Telomeres. Have you heard of them? At Bend Beauty, science and research is at the crux of who we are as a company. We are constantly exploring new ingredients and testing our products to ensure maximum efficacy. Recently, we’ve done some exciting research around our Renew + Protect formula and its affect on telomeres – and the results were impressive.
But first, let’s dive in to what they are.
What are telomeres?
Telomeres are the protective caps at each end of cells’ chromosomes that protect their DNA. Without telomeres, cells’ genetic material may be lost during cell division.
Every time cells divide, a natural process with aging, their telomeres shorten until eventually, they become so short that cells lose their ability to divide properly. This status, called senescence, hampers necessary cellular regeneration and tissue repair, and is associated with cell death1. Thus, telomere length is a marker of cellular ageing2.
Are you with us so far? The key takeaway here is that longer telomeres = good. Shorter telomeres = not good.
What causes telomeres to shorten?
Telomeres also shorten in response to external and internal stresses3, like oxidative stress attributed to normal bodily functions, such as breathing and inflammation, and disease associated chronic inflammation. Oxidative stress is caused by reactive oxygen containing molecules, that damage DNA, protein, and lipids, and is one of the main contributors to aging4. Therefore, oxidative stress and telomere shortening are key factors in the aging process.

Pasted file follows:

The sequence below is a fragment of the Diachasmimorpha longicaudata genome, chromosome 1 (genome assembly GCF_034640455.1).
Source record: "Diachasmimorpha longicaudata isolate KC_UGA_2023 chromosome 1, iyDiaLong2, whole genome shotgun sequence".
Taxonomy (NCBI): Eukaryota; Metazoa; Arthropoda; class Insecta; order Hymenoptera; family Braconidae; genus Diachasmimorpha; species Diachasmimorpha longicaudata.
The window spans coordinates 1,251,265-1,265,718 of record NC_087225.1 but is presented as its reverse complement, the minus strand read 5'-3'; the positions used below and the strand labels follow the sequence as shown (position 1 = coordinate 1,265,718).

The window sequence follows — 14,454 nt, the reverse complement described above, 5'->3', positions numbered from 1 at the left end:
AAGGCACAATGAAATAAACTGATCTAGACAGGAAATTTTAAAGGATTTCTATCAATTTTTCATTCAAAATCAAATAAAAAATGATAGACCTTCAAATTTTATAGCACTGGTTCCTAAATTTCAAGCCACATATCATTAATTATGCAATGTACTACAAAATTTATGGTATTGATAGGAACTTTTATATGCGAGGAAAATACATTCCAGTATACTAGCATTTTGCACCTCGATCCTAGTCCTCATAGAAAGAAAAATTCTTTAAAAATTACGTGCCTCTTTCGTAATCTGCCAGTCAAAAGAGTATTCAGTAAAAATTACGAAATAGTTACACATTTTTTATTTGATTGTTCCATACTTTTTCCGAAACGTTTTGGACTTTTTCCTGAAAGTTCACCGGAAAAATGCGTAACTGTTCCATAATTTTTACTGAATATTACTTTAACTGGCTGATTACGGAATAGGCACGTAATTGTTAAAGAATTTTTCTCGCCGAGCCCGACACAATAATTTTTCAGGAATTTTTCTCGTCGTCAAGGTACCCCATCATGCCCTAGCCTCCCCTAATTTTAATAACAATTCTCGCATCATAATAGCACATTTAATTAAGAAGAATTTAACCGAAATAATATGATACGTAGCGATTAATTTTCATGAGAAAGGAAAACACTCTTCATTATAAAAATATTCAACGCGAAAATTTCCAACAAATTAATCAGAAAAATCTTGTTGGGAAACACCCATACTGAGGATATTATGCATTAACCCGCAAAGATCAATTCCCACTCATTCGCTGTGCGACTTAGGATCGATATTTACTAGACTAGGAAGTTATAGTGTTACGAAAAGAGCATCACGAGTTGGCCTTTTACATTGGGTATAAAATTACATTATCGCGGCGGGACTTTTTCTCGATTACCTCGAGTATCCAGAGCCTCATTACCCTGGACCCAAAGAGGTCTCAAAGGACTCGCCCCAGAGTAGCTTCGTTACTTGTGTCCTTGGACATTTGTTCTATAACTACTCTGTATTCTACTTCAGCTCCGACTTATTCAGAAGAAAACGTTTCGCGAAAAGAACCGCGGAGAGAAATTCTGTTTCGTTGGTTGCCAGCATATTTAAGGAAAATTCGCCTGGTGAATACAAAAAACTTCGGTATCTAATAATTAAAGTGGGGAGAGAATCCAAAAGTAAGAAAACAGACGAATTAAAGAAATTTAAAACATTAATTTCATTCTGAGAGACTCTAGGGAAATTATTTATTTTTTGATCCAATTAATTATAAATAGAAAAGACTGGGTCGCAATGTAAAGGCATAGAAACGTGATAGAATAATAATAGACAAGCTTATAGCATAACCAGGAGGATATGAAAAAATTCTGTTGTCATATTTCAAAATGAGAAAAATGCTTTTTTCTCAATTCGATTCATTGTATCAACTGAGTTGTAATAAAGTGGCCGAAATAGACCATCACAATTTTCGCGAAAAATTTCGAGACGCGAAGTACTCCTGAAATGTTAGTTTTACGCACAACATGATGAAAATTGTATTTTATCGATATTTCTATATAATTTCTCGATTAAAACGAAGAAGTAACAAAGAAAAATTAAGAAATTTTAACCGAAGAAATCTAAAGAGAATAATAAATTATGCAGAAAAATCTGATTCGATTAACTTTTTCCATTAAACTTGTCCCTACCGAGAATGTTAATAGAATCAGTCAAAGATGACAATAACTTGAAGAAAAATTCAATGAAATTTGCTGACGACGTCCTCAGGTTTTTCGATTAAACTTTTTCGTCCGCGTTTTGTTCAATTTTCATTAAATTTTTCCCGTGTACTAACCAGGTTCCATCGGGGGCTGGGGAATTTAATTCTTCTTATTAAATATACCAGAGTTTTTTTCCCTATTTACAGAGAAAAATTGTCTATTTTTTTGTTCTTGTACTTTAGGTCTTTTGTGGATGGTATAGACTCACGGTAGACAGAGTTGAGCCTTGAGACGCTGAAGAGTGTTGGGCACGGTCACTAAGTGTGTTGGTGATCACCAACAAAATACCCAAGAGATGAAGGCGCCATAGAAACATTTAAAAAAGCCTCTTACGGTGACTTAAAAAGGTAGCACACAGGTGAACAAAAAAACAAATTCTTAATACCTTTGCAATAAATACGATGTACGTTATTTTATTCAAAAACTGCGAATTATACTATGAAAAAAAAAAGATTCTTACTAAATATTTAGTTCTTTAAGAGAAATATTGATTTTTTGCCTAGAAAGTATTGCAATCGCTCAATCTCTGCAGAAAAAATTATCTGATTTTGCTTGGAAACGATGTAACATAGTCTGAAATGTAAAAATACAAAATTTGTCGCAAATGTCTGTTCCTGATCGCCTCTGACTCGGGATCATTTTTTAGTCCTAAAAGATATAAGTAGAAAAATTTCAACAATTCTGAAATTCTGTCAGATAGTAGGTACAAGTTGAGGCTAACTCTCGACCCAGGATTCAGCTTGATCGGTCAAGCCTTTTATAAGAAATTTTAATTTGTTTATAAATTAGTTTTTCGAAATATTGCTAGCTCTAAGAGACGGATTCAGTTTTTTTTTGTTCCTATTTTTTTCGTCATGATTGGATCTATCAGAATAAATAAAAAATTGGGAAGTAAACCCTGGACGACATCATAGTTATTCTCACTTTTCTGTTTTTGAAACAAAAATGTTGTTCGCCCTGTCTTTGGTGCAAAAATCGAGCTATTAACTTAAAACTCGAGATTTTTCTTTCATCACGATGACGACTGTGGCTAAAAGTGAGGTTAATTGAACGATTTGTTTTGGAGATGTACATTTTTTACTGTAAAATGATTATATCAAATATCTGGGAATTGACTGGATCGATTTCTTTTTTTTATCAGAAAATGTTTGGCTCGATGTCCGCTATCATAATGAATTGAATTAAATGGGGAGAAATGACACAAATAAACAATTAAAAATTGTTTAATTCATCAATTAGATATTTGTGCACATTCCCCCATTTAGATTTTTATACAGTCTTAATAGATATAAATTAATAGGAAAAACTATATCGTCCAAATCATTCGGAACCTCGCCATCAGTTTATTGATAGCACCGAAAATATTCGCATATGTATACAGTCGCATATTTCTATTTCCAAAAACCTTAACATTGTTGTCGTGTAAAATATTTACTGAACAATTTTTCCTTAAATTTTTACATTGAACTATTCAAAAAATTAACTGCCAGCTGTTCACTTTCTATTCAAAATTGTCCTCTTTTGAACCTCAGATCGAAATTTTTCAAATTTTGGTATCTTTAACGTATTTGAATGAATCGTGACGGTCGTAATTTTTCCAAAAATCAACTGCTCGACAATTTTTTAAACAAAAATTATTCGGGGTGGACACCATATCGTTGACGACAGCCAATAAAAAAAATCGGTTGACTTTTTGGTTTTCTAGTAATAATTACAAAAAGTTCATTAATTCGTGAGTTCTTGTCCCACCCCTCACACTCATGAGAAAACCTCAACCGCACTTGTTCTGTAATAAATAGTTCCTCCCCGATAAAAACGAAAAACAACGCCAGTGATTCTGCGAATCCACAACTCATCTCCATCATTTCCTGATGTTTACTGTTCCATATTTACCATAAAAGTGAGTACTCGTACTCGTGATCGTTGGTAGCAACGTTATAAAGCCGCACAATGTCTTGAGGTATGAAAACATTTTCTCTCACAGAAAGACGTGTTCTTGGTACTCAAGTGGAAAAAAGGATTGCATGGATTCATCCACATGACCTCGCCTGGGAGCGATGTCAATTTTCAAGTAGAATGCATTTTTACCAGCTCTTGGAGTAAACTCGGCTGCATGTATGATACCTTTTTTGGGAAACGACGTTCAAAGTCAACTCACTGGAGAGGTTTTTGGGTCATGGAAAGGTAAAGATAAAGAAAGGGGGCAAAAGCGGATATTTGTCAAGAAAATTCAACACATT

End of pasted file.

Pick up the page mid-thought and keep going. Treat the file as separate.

Telomerase is an enzyme that helps maintain telomere length during cell division. It is mainly found in stem cells or quickly renewing/immature cells, but it’s levels are very low or absent in most normal/adult cells1. Therefore, without stimulating telomerase activity, telomere shortening is inevitable during normal cellular, and overall aging.
Now that you understand the concept of telomeres, stay tuned for more information about our exciting research about Renew + Protect and how it affects them.
1. Shammas M. A. (2011). Telomeres, lifestyle, cancer, and aging. Current opinion in clinical nutrition and metabolic care, 14(1), 28–34. https://doi.org/10.1097/MCO.0b013e32834121b1
2. Orioli D, Dellambra E. Epigenetic Regulation of Skin Cells in Natural Aging and Premature Aging Diseases. Cells. 2018 Dec 12;7(12):268. doi: 10.3390/cells7120268. PMID: 30545089; PMCID: PMC6315602. https://www.ncbi.nlm.nih.gov/pmc/articles/PMC6315602/
3. Victorelli S, Passos JF. Telomeres and Cell Senescence – Size Matters Not. EBioMedicine. 2017 Jul;21:14-20. doi: 10.1016/j.ebiom.2017.03.027. Epub 2017 Mar 21. PMID: 28347656; PMCID: PMC5514392. https://www.ncbi.nlm.nih.gov/pmc/articles/PMC5514392/
4. Valdes AM, Andrew T, Gardner JP, Kimura M, Oelsner E, Cherkas LF, Aviv A, Spector TD. (2005). Obesity, cigarette smoking, and telomere length in women. Lancet, 366(9486), 662-664. doi: 10.1016/S0140-6736(05)66630-5. PMID: 16112303. https://pubmed.ncbi.nlm.nih.gov/16112303/